March 18, 2016
Last year, amid all the madness in financial markets, financial historian and strategist Russell Napier joked about creating a “European high-yield capital guarantee fund.”
His “high-yield” fund was nothing more than a secure room filled with physical cash, and a guy standing outside with a gun to guard it.
As jokes tend to be, this was a sad reflection on reality.
Though physical cash bears no interest, it is considered “high yield” compared to bank balances and government bonds that carry negative rates.
Napier’s joke is now coming true.
Earlier this week, the CEO of Munich Re, the largest reinsurance company in the world, announced that they would start holding 8-digit sums of physical cash and gold in their vaults.
Insurance companies tend to be boring, staid institutions that follow the rules and play the game along with the rest of the financial establishment.
But this move from Munich Re is an all-out rebellion against the central banks who are destroying the financial system with negative interest rates.
A few months ago I wrote to you about the different forms of money in our financial system.
Physical cash, which each of knows and understands well, is one form of money.
Bank deposits are another form of money, and one that is almost exclusively digital. The days where banks held customer deposits in cash inside their vaults are long gone.
Instead, the vast majority of the consumer financial system today is electronic. Credit card payments, bank transfers, etc. all take place in the cloud.
In reality your savings account balance is nothing more than an entry in a bank’s database, stored on a server somewhere in a building with no windows.
So while cash exists in the physical world, bank balances exist only in the digital world.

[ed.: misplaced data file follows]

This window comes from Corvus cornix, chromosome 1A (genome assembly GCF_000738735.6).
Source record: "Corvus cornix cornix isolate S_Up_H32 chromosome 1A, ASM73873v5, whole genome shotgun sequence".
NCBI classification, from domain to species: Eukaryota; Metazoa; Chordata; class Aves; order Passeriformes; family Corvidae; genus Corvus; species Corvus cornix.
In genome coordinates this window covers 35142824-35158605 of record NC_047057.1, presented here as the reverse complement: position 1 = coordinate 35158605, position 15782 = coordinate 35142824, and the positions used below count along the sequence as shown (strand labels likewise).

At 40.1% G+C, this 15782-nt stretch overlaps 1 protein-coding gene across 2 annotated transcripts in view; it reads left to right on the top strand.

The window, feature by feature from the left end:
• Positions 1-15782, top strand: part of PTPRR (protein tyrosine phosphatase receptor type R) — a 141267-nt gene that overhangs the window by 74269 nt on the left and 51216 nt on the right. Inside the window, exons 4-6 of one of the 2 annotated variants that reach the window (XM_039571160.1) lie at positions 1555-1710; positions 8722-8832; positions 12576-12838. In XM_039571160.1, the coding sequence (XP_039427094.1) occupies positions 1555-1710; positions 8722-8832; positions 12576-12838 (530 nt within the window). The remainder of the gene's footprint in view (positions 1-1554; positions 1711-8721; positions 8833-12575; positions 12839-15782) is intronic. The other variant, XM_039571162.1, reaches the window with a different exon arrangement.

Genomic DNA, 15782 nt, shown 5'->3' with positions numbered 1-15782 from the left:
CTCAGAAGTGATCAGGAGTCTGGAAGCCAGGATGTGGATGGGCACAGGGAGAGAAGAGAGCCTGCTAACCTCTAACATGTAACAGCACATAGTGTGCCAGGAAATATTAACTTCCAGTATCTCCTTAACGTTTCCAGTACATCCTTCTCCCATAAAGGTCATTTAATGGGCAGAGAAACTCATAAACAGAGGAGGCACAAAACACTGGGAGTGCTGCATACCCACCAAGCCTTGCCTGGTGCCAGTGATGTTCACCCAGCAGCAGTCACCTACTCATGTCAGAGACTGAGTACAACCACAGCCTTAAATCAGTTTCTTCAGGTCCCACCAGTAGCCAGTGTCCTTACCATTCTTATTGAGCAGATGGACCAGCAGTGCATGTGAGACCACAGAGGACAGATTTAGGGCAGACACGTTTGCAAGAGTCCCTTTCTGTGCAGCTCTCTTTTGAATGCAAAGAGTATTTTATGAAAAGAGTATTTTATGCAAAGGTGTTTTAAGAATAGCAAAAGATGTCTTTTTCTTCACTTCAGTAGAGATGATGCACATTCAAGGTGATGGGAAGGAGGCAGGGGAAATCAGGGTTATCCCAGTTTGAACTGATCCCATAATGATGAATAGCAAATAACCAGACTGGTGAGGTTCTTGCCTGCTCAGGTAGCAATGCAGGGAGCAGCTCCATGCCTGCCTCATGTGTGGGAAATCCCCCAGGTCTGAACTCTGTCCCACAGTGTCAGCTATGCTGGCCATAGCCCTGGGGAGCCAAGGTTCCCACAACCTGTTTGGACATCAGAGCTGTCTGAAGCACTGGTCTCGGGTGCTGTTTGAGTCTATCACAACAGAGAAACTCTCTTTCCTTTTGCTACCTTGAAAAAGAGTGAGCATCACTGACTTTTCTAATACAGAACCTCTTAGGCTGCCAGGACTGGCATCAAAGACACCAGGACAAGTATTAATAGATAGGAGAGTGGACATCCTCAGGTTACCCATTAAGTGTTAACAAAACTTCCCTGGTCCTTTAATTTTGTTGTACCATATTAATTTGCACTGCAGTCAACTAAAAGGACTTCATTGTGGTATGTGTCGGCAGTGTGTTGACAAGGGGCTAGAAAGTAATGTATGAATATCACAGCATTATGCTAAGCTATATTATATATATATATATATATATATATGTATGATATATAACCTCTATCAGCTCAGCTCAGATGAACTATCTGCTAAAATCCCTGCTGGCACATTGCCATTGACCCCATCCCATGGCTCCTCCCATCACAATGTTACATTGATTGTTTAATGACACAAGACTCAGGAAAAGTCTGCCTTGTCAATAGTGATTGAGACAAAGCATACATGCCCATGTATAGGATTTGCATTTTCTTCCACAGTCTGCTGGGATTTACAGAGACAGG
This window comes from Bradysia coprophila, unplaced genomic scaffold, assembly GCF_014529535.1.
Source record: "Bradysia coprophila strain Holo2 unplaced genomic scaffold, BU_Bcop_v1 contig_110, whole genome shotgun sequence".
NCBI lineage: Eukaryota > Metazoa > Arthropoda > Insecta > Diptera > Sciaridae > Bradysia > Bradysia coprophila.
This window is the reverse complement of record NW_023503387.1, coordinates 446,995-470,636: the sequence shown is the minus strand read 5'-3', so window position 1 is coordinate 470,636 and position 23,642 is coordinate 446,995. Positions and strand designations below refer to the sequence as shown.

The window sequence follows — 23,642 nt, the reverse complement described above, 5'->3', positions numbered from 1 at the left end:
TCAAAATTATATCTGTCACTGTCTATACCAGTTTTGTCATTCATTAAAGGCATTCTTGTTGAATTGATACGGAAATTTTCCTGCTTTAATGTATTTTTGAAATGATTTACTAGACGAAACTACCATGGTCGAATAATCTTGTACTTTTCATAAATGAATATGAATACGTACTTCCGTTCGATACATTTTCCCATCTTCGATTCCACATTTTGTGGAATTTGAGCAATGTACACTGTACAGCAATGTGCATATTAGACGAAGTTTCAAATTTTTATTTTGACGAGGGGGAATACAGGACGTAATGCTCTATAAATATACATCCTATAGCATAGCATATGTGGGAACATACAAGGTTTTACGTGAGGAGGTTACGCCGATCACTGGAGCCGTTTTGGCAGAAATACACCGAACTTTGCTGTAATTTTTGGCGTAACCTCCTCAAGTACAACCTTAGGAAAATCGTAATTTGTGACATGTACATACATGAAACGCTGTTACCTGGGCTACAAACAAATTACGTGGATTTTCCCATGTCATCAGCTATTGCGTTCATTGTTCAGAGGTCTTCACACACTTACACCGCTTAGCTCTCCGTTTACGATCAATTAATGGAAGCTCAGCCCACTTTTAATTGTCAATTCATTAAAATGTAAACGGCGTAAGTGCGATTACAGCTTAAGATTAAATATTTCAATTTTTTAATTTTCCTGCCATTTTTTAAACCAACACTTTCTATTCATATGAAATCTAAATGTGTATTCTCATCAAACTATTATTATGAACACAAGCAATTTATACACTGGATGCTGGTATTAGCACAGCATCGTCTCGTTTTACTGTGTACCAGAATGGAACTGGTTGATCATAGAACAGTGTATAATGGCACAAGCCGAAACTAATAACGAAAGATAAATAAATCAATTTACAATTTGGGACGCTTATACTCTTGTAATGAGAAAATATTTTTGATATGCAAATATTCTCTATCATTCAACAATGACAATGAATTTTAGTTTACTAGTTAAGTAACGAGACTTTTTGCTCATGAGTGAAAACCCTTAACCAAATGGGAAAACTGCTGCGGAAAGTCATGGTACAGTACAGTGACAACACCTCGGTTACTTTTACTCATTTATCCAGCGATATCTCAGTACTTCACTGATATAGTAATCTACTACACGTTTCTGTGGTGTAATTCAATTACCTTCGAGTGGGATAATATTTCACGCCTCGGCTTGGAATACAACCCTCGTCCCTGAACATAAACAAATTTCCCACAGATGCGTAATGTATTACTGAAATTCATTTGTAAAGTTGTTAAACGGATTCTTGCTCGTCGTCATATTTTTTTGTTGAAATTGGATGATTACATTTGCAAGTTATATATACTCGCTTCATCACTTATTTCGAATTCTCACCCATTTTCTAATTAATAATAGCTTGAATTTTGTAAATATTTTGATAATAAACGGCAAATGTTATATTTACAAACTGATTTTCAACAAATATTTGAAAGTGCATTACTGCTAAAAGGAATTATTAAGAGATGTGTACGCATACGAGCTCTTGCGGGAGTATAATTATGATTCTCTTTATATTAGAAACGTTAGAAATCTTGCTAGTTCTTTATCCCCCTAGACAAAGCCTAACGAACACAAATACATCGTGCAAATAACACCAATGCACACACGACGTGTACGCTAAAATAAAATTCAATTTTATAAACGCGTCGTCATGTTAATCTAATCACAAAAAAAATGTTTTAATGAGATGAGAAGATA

These are two fundamentally different forms of money. And at the moment they have a 1:1 exchange rate.
You see this every time you go to the ATM machine or make a cash deposit at your local bank. $1 in cash is the same as $1 in your savings account.
But that 1:1 exchange rate is not set in stone. It absolutely can break down.
Think about it—back in 2013 when the government of Cyprus froze ALL of its citizens’ bank accounts, bank balances became instantly worthless.
It didn’t matter how much money you have in your account. If you can’t access, it isn’t worth squat.
Cash became enormously valuable; having the money in your hand was worth far more than a frozen bank account, and demand for physical cash soared.
This is what we’re seeing now.
Negative interest rates are pushing people out of the financial system. Munich Re is only the latest example.
A few weeks ago, I told you about the German Savings Bank Association advising its member banks to hold physical cash in their vaults, instead of paying negative interest to the European Central Bank.
Demand for cash is increasing. More importantly, the rebellion against negative interest rates and central bank madness is increasing.
And this trend has the clear potential to break that 1:1 exchange rate between physical cash and bank balances.
But by the time it happens, it will be too late to get your hands on cash. That’s why holding some now is an absolute no-brainer.
Bear in mind, there are still risks, so holding cash not a 100% solution.
Civil Asset Forfeiture is on the rise and the calls to ban cash are growing louder all the time.
But in conjunction with precious metals and an account at a highly liquid, well-capitalized foreign bank, you can radically reduce the risks that this insane financial system poses to your savings and livelihood.